There won’t be a commercial for it. You won’t get a notice in the mail. At best, it’ll be found in the middle of the Medicare booklet they mailed you. Medicare has a few penalties for not enrolling when first eligible, regardless of need. Medicare is a program that requires everyone who is able to participate in order to keep the books balanced. For this reason, they created penalties for not participating in the main parts of Medicare when you are first eligible. There are of course exceptions to avoid these penalties, but if you don’t know what those exceptions are, then in this case what you don’t know may cost you.
There are 3 main penalties in Medicare. If you do not enroll into Part A, Part B, or Part D when first eligible and you don’t have a qualifying exception, then you will be subject to a penalty when you do enroll at a later date.
Medicare Part A Late-Enrollment Penalty
Most people get Part A premium-free for having worked at least 10 years and paid Medicare taxes during that time. If you don’t happen to qualify for premium-free Part A, then you will need to manually enroll. If you do not enroll when eligible you will be subject to a 10% penalty for the monthly cost of your Part A monthly premium. This penalty will last for twice the amount of time that you went without having Part A from when you were first eligible. For example, if you go a whole year without enrolling into Part A, then you will pay an extra 10% for two years. After that, your cost will go back to the original amount. If you would like more information on enrolling in to Part A, please refer to our class on “How to Enroll into Medicare”. For more information on Part A costs, please refer to our class on “What does Medicare Cover?”.
Medicare Part B Late-Enrollment Penalty
If you don’t sign up for Part B when you’re first eligible, you’ll have to pay a late-enrollment penalty. The only exception is if you keep employer coverage and that coverage is deemed “Creditable”. This will qualify you for a Part B Special Enrollment Period (SEP) when you eventually decide you want to switch over to Medicare coverage. The Part B SEP is an eight-month period to enroll in Medicare Part B after you no longer have coverage from your employer. Using the Part B SEP also means that you will not have to pay a Part B late-enrollment penalty. Those with VA, Christian Medi-share policies, or any other forms of coverage will still be subject to the Part B penalty if they enroll.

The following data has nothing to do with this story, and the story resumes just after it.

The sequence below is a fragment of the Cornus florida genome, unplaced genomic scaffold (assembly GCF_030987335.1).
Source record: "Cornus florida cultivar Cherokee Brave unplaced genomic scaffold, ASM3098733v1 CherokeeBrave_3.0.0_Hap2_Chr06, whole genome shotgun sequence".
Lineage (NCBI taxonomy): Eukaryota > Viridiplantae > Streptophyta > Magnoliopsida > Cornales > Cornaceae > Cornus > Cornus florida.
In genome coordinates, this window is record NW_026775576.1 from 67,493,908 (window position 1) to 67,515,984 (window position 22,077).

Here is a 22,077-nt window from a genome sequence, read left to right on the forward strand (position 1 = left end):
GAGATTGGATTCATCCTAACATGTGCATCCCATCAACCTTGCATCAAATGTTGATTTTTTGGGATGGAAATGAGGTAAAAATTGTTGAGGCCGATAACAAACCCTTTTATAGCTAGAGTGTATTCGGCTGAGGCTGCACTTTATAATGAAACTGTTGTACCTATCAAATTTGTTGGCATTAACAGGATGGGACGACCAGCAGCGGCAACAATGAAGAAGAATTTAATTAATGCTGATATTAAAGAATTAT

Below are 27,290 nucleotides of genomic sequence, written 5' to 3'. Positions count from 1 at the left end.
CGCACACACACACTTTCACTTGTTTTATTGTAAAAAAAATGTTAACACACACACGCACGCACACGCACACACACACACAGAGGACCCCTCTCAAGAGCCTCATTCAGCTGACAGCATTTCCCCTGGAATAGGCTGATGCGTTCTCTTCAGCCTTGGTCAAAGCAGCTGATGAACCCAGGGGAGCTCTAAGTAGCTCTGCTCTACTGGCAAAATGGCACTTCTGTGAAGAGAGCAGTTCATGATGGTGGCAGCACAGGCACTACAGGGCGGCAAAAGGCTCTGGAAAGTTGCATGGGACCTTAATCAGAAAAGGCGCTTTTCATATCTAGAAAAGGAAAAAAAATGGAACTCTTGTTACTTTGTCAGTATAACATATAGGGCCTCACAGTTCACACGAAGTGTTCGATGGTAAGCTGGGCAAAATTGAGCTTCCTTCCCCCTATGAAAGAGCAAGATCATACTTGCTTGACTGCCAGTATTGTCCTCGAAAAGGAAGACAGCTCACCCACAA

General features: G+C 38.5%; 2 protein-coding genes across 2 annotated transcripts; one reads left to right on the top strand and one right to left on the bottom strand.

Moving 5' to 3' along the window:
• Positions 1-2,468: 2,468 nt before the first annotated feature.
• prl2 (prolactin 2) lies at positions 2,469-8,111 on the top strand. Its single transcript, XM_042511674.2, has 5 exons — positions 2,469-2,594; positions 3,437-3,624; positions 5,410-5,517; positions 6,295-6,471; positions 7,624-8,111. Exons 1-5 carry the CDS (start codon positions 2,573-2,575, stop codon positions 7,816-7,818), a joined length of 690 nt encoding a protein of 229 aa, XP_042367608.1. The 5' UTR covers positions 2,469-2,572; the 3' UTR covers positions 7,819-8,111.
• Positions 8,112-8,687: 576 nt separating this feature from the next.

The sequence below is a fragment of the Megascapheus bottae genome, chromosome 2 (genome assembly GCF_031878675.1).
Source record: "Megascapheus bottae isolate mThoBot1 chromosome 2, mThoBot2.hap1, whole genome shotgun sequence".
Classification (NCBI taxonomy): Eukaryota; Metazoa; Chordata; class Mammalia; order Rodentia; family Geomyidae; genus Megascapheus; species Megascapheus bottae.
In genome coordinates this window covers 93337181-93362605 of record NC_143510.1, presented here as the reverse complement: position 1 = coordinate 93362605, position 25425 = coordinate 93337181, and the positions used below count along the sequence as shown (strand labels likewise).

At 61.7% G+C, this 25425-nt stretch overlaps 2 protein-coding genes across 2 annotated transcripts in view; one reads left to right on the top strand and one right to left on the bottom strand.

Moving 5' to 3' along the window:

Your monthly premium for Part B may go up 10% for each full 12-month period that you could have had Part B, but didn’t sign up for it. This late-enrollment penalty remains with you for as long as you have Part B. Also, you may have to wait until the General Enrollment Period (January 1 to March 31) to enroll in Part B, and your coverage will begin July 1 of that year.
Medicare Part D Late-Enrollment Penalty
The late-enrollment penalty is a dollar amount added to your Medicare Part D monthly premium for not having qualifying drug coverage. You may owe a late-enrollment penalty if you go without any of the following for 63 (or more) continuous days after you first enroll into Medicare Part A or B:
- A Medicare Prescription Drug Plan (Part D)
- A Medicare Advantage Plan (Part C)
- Another Medicare health plan that offers Medicare prescription drug coverage
- Creditable prescription drug coverage
We should explain the last option there. Creditable prescription drug coverage (also called “Creditable Coverage”) is coverage that’s expected to pay, on average, at least as much as Medicare’s standard prescription drug coverage. Most plans that offer prescription drug coverage, like plans from employers or unions, must send their members a yearly notice explaining how their prescription drug coverage compares to Medicare prescription drug coverage and if it’s deemed “Creditable Coverage”. If the Medicare beneficiary doesn’t receive a separate written notice, the individual’s plan may provide this information in its benefits handbook. If the individual doesn’t know if the prescription drug coverage he or she has is Creditable, the person should contact the plan to find out if their coverage is Creditable.
The cost of the late-enrollment penalty depends on how long you went without Part D or Creditable prescription drug coverage.
Medicare calculates the penalty by multiplying 1% of the “national base beneficiary premium” ($33.19 in 2019) times the number of full, uncovered months you didn’t have Part D or Creditable Coverage. The monthly premium is rounded to the nearest $.10 and added to your monthly Part D premium. It’s important to know that this counts the two months (63 days) you had to miss to qualify for the penalty. So, if you go a whole year without coverage, you will pay:
12 (Months) x $0.33 (1% of $33.19) = $4 (rounded up from $3.96)
This $4 will be added to your plan’s premium.
Important Note!: If your plan doesn’t have a premium, such as many Medicare Advantage plans, you will still be billed the $4 monthly by the plan you enroll in. The national base beneficiary premium may increase each year, so your penalty amount may also increase each year.
For questions, a review of your situation, support in enrolling into Medicare or any other Medicare related service, please contact us at the option that best suits you.